Colorado Schools Don't Have To Track Sports Concussions, But We Found 6,039 Cases
Kelli Jantz lost her son, Jake Snakenberg, during a high school football game. She will never forget his last moments on the field.
"He lined up," Jantz said. "He set. And then he fell forward and was trying to get up and you could tell something wasn't quite right. He turned to come to the sideline and he went down and that was it."
He never got up again.
The 14-year-old Grandview High School student from Aurora died in 2004 from brain swelling caused by apparent repeated concussions in the sport he loved playing. In the years after his death, doctors, experts, coaches and others studied ways to reduce the risks of such deaths and to better protect young athletes from the potentially debilitating consequences of concussions.
Their solution came in 2011. State lawmakers passed a bill in Jake Snakenberg's name and then-Gov. John Hickenlooper signed it into law. It requires that kids as young as 11 be pulled out of play if they take a hard hit to the head. It also mandates annual concussion training courses for coaches.
Yet it is almost impossible to see how that training is working around the state. The law doesn't require any person or agency to track how often kids are removed from games or practices. It doesn't require tallies on which sports have the most concussions. Or documentation of how often kids get more than one concussion. Or collection of data in any fashion that would create reports for parents to compare coaches, teams or schools.
That would be a lot to ask, said a co-sponsor of the law, former state Sen. Nancy Spence.
"I don't think that there's a way you could trace that — every coach of every sport of every kid from 11 to 18," Spence said. "It's difficult."
But KUNC, in a collaboration with Reveal from the Center for Investigative Reporting, found a way to start by applying the findings of a national investigation earlier this year locally.
KUNC filed Colorado Open Records Act requests with major school districts in the state. We found students were pulled out of play for head injuries more than 6,000 times in the last five years.
"Six thousand concussions?" Spence said, asking for more details about our data.
Tip Of An Iceberg?
The true number of kids pulled out of play with suspected concussions is likely much higher. That's because the 6,000 incidents come from just six of the state's 178 school districts.
None of that data was readily accessible to the public.
We obtained it through 10 requests with five of the largest districts in the state and five prominent in Northern Colorado. The six that provided data include:
- Aurora Public Schools
- Boulder Valley School District
- Cherry Creek School District
- Douglas County School District
- Greeley-Evans School District 6
- JeffCo Public Schools
Then we turned to a nationally-respected youth sports researcher: Dawn Comstock of the Colorado School of Public Health.
"That's what you'd expect. Football should be the big hairy beast that drives most of this," Comstock said as she looked at the data from one of the districts, Cherry Creek Schools.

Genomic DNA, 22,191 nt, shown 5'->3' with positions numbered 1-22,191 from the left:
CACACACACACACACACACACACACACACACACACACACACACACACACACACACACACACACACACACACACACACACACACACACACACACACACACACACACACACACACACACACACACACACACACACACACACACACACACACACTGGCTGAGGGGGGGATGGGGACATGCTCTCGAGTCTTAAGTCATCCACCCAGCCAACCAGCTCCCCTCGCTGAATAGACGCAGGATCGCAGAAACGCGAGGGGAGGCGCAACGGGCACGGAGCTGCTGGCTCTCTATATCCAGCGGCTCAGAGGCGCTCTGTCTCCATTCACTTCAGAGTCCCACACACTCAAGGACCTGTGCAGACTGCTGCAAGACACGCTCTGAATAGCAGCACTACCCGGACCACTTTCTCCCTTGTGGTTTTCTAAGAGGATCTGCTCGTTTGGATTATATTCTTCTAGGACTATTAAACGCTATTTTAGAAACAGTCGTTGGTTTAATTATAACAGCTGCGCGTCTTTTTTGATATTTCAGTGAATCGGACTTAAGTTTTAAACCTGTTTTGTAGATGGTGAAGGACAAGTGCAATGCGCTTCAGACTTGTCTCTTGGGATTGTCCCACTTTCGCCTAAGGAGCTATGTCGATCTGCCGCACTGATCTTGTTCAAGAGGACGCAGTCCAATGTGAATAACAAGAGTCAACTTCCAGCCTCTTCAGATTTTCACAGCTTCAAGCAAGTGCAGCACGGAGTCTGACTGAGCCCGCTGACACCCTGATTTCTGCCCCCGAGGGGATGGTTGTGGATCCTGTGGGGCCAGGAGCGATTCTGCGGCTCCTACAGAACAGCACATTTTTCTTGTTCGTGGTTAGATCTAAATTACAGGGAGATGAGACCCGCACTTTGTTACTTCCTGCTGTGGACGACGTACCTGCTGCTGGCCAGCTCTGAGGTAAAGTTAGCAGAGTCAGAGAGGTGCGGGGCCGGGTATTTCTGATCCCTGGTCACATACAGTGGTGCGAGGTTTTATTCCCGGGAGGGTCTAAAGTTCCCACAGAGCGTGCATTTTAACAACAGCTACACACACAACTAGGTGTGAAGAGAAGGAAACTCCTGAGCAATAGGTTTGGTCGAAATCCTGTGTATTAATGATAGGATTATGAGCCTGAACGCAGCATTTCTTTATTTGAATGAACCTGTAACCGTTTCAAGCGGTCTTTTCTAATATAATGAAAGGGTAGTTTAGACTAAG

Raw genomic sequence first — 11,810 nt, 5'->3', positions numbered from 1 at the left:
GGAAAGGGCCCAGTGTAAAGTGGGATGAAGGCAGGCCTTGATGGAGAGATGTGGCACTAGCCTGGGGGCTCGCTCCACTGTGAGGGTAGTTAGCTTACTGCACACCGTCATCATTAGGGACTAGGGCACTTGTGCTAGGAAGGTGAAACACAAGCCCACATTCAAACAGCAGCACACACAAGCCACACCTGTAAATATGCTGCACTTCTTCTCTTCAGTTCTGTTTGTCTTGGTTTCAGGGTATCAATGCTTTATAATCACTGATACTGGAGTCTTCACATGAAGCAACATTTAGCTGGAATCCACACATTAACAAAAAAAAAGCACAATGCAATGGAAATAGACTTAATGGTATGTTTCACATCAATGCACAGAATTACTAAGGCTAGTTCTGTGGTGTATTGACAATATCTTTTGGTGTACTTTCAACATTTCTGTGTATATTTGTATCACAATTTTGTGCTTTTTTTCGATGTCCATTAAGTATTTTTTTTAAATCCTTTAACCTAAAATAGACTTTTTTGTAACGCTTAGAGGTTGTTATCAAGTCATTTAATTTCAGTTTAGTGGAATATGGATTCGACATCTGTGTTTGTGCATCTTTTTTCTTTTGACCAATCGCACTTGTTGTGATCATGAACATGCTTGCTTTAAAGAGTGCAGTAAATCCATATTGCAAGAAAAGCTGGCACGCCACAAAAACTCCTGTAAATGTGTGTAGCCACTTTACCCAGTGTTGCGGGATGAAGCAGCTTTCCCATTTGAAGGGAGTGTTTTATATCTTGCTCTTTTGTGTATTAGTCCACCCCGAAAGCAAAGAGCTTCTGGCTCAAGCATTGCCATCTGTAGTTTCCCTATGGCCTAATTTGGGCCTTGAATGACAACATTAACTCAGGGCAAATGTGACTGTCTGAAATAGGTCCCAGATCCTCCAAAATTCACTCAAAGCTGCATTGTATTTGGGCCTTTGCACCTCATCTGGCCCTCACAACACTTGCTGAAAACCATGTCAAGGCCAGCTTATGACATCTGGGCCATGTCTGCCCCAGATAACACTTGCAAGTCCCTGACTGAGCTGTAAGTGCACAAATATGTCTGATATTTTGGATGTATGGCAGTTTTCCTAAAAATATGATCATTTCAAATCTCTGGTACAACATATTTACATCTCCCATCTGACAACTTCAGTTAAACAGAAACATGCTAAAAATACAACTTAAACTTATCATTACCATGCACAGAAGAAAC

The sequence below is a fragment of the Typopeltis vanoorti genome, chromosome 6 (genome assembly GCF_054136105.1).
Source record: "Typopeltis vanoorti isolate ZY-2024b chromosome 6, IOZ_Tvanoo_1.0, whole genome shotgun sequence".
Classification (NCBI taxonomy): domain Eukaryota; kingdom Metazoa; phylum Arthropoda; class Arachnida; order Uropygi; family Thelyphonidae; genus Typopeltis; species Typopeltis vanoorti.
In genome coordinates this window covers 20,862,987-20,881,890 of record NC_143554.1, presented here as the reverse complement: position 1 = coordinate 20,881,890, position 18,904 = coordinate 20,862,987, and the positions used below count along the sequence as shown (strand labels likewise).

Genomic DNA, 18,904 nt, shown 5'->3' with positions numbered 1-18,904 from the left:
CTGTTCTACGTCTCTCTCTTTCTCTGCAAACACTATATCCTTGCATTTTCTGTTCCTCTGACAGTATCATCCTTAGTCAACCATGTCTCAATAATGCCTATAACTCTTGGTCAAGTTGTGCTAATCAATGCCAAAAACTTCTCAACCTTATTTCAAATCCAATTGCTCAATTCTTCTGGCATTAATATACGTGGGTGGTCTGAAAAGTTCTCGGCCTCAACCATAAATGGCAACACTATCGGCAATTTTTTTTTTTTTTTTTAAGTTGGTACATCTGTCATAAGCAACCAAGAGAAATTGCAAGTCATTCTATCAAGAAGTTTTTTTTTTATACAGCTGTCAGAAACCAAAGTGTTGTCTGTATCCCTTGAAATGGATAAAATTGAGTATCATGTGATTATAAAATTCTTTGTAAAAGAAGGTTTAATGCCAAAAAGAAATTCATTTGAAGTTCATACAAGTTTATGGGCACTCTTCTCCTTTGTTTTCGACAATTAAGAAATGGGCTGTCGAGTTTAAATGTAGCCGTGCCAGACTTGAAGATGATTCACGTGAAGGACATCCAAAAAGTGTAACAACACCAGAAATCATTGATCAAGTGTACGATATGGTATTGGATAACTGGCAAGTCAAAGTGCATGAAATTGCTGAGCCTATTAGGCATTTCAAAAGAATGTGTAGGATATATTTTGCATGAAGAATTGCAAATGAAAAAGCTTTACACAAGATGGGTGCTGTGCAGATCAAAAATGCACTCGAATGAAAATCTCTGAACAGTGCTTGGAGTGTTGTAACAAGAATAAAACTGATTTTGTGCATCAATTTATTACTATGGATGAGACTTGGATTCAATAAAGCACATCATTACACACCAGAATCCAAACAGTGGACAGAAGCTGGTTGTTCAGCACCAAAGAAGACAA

By big hairy beast, she means that football had the most head injuries where kids were pulled out of games or practices. Girls soccer and cheerleading were also high compared to other sports.
"That's pretty similar to what we'd expect," Comstock said.
Data from other school districts also mirrored expected trends, which Comstock tracks in a national database for youth sports called High School RIO. That data relies on schools across the country and is used to discern trends, not report local numbers like the ones we got in our investigation.
Concussion data can provide information that coaches or players might never think of, like at what age heading the ball is safer in soccer, or where on the court or field injuries are most likely to occur.
One of Comstock's findings was that concussion rates in football dropped by 20% nationally after teams limited full-contact practices to three times a week, even though not all schools took the advice.
"So if all the schools would follow the recommendation, the effectiveness of this intervention would be even bigger," she said.
MAP: Colorado Open Records Act requests KUNC filed by school district. Green markers indicate school districts that provided data, amber markers indicate school districts that did not provide data.
No Local Numbers, No Accountability
In contrast, the data on the 6,000 incidents we received from six Colorado school districts doesn't allow for such detailed analyses. The numbers were provided in whatever ways districts decided and in varying formats. Some provided breakdowns that included specific schools and sports. Others provided aggregate numbers for kids pulled out of play across the district schools by year.
That's if the districts provided us with data at all. The state's largest district — Denver Public Schools — was among those that did not provide suspected concussion numbers.
In a written statement, DPS said that though athletic trainers keep information at the school level, "we do not report on any injuries publicly." Loveland's Thompson R2-J School District said it does not keep information "at a comprehensive district level." In Fort Collins, Poudre School District stated that it does not "compile or maintain" such data. In Longmont, the St. Vrain Valley School District said it had "no records responsive" to our request.
"Even a single concussion can be life threatening."
Under Colorado law, kids must see medical professionals if they are taken out of play for a suspected concussion and need medical approval before they can return.
All 10 school districts we asked emphasized policies to protect students from concussions, including protocols for return to play with vigilance for possible symptoms.
For example, Poudre officials said, "If a student is concussed, either during participation in a PSD-sponsored sport or if they report being concussed during participation in an outside club/recreational sport, PSD works closely with the student, their family and others to determine what arrangements or accommodations are made for that student, based on doctor's recommendations, as they return to the classroom and athletics."